This is my third post in a series of posts going ‘Back to Basics‘, re-examining techniques and ideas introduced on teacher training courses.
One of the first things that is often taught on a teacher training course is the importance of clear instructions when setting up activities. Classic examples are often given of bad instructions, such as those below when setting up a ‘find someone who…’ activity.
What I’d like you to do in a minute, if you could just listen to me for a second, I’d like you to look at this worksheet (T distributes worksheet) and look at the sentences like ‘find someone who likes cycling’, then stand up and ask everyone if they like cycling, then if they do, write their name and if they don’t ask someone else, then ask different people different questions and try to find someone for each sentence, all right? Ask questions and find the people… Stand up, you’ve got 5 minutes. Yes Luca, stand up and ask questions… Oh and ask other questions too.
Some tips for better instructions
1. Get full attention
There’s nothing worse than having to repeat yourself over and over again. Wait until everyone is looking at you and listening to you. Think about your position in the class, can everyone see you? Avoid giving instructions whilst writing on the board.
2. Grade your language
Slow down a little and use clear, uncomplicated language, use imperatives.
3. Cut out unnecessary language
Lose things like cleft sentences (‘What I’d like you to do now is…’), which are often just noise.
4. Stage the instructions
Is it necessary to give instructions for the entire activity? Just give the essential instructions first, then further instructions later. Do students need to know that when they have finished writing they are going to check with another student? Tell them this later.
5. Plan your instructions
Think carefully about the exact wording and write the instructions in your lesson plan. You may or may not actually use them in the lesson, but the process of planning them should help.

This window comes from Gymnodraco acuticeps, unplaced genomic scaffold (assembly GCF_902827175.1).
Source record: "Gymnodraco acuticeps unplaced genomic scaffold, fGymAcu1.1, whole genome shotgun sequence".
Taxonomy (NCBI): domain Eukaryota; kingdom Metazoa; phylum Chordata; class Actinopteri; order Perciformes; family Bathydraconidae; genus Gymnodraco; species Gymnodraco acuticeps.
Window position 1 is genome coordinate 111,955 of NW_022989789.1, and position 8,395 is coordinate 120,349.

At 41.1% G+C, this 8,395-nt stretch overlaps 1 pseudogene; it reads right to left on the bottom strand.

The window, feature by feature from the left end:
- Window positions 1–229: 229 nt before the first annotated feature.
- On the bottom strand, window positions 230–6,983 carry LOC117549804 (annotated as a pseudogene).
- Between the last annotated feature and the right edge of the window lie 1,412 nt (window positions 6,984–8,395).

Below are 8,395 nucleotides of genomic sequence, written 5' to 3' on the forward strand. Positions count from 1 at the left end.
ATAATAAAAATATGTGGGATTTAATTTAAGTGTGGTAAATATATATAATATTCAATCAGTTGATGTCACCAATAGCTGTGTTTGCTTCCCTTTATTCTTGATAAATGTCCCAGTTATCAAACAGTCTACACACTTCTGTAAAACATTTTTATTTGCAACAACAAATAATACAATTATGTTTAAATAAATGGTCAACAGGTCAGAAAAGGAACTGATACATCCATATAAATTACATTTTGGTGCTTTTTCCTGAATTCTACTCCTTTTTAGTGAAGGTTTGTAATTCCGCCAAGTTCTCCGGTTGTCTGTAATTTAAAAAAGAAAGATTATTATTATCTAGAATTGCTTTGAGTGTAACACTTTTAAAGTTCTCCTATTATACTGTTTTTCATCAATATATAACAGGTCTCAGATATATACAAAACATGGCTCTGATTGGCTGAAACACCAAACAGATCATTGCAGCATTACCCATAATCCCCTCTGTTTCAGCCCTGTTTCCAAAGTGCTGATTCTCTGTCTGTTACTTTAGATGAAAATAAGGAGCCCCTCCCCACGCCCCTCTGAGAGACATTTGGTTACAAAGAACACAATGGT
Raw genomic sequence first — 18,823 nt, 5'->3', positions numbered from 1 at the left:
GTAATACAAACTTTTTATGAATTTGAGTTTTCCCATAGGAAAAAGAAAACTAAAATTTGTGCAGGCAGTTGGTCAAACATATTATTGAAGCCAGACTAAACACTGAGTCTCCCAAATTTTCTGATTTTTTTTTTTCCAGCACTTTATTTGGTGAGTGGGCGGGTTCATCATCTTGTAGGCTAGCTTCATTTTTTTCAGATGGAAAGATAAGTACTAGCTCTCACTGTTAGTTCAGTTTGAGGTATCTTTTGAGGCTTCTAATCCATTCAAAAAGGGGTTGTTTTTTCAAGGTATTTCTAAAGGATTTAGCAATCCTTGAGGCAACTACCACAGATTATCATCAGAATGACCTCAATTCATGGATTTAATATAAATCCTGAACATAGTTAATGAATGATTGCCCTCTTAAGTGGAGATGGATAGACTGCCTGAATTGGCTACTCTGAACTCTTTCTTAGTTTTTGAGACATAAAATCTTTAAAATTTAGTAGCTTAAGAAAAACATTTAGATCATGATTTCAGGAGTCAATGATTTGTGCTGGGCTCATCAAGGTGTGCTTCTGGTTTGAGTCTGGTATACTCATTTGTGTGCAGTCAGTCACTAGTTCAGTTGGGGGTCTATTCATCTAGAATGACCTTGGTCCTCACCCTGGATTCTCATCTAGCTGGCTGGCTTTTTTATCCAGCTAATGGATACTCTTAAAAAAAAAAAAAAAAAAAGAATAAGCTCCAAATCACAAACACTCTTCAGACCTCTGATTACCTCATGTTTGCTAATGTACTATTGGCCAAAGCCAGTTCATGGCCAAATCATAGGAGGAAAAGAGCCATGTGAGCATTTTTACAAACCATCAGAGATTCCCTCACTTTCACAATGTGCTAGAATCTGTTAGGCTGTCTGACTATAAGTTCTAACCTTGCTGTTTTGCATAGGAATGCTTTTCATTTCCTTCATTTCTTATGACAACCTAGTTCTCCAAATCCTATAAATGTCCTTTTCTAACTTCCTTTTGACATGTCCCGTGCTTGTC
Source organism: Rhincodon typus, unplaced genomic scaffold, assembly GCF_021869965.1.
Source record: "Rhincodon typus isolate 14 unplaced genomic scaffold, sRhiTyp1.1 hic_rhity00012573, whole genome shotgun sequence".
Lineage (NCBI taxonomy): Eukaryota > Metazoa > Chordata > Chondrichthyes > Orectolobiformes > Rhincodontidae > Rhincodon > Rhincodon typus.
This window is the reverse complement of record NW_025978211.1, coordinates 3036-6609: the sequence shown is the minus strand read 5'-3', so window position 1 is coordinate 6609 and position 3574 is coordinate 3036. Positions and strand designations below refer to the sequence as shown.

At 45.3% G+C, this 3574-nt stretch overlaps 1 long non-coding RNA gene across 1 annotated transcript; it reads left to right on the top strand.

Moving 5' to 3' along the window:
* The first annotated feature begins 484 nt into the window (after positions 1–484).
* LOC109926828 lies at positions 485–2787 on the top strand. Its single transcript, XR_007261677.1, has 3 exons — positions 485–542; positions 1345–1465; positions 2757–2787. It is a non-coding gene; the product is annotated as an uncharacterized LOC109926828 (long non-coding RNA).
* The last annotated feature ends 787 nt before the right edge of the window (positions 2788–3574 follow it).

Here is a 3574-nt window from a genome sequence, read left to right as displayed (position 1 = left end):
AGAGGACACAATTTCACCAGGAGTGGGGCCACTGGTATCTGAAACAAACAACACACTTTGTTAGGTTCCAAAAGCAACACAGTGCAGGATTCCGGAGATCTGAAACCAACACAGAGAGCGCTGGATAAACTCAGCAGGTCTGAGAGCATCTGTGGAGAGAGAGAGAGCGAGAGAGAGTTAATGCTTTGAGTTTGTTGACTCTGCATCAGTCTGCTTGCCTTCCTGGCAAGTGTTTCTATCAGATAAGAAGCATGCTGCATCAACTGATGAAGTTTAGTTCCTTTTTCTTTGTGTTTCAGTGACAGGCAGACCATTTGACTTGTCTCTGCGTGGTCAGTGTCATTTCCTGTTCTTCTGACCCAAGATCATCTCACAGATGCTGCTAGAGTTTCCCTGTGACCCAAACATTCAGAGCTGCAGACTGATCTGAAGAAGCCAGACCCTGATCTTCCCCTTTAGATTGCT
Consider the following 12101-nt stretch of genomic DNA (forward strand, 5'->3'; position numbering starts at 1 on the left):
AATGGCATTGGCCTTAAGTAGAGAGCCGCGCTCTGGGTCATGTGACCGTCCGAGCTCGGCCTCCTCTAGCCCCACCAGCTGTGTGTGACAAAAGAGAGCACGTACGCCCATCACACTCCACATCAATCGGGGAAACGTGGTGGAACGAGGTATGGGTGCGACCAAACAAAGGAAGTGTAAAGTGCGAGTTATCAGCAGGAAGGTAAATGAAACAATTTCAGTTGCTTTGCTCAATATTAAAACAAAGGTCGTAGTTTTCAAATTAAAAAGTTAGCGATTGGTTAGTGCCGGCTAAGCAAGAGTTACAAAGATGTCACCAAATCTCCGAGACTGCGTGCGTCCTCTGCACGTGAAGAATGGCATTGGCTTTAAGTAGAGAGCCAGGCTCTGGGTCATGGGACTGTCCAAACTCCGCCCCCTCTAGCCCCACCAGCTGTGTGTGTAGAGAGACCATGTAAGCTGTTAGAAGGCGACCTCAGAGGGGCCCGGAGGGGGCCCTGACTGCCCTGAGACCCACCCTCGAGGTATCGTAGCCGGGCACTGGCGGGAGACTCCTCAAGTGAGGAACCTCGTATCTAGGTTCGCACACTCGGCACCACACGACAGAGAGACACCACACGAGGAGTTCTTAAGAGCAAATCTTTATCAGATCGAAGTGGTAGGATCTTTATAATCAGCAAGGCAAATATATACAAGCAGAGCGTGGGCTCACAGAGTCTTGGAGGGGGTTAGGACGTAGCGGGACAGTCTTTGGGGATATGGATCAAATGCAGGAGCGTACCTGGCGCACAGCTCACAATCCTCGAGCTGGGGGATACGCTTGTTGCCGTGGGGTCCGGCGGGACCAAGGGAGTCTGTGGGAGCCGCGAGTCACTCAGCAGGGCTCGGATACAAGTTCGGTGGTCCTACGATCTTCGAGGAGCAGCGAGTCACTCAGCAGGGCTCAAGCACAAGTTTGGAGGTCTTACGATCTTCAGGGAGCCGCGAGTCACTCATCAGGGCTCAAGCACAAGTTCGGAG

6. Don’t explain, demonstrate
Demonstrations and gestures are always better than wordy explanations.
7. Worksheets after instructions
If you have a worksheet, give it out at the end of the instructions, hold one against your chest to demonstrate, or display it on the board. The minute you give students a worksheet, they generally stop listening to you and start reading.
8. Use Information Checking Questions (ICQs)
Ask the students a few simple questions after you have given your instructions to check they have understood.
9. Monitor the activity straight away
As soon as the students start, check they are doing what you intended, help those who appear to have misunderstood.
Let’s see if we can improve those instructions for the ‘find someone who…’ activity again.
T writes on board:
Find someone who … likes cycling. ___________________
T – ‘What’s the question?’
Ss – ‘Do you like cycling?’
T – ‘Good, Sara, do you like cycling?
Sara – ‘No, I don’t’
T – ‘Enrico, do you like cycling?’
Enrico – ‘No, I don’t’
T – ‘Giusi, do you like cycling?’
Giusi – ‘Yes, I do’
T – ‘Oh, how often do you go cycling?’
Giusi – ‘Sometimes I go cycling at the weekend’
T writes ‘Giusi’ in space next to sentence.
T holds up worksheet to chest pointing at sentences.
T – ‘Here are ten similar sentences… for example… find someone who has visited Paris… What’s the question?’
Ss – ‘Have you ever visited Paris?
T – ‘Good… Ask the other students questions… If someone says yes, write their name and ask for more information… You have 10 minutes’.
Follow up with some ICQs:
T – ‘Do you speak to one person, or lots of people?’ Ss –‘Lots of people’.
T – ‘What do you do if the person says no?’ Ss –‘Ask another question’, ‘ask someone else’.
T – ‘What do you do if the person says yes?’ Ss – ‘Write their name and ask for more information’.
T – ‘Do you write a name or an answer?’ Ss – ‘A name’.
T – ‘How much time do you have?’ Ss – ’10 minutes’.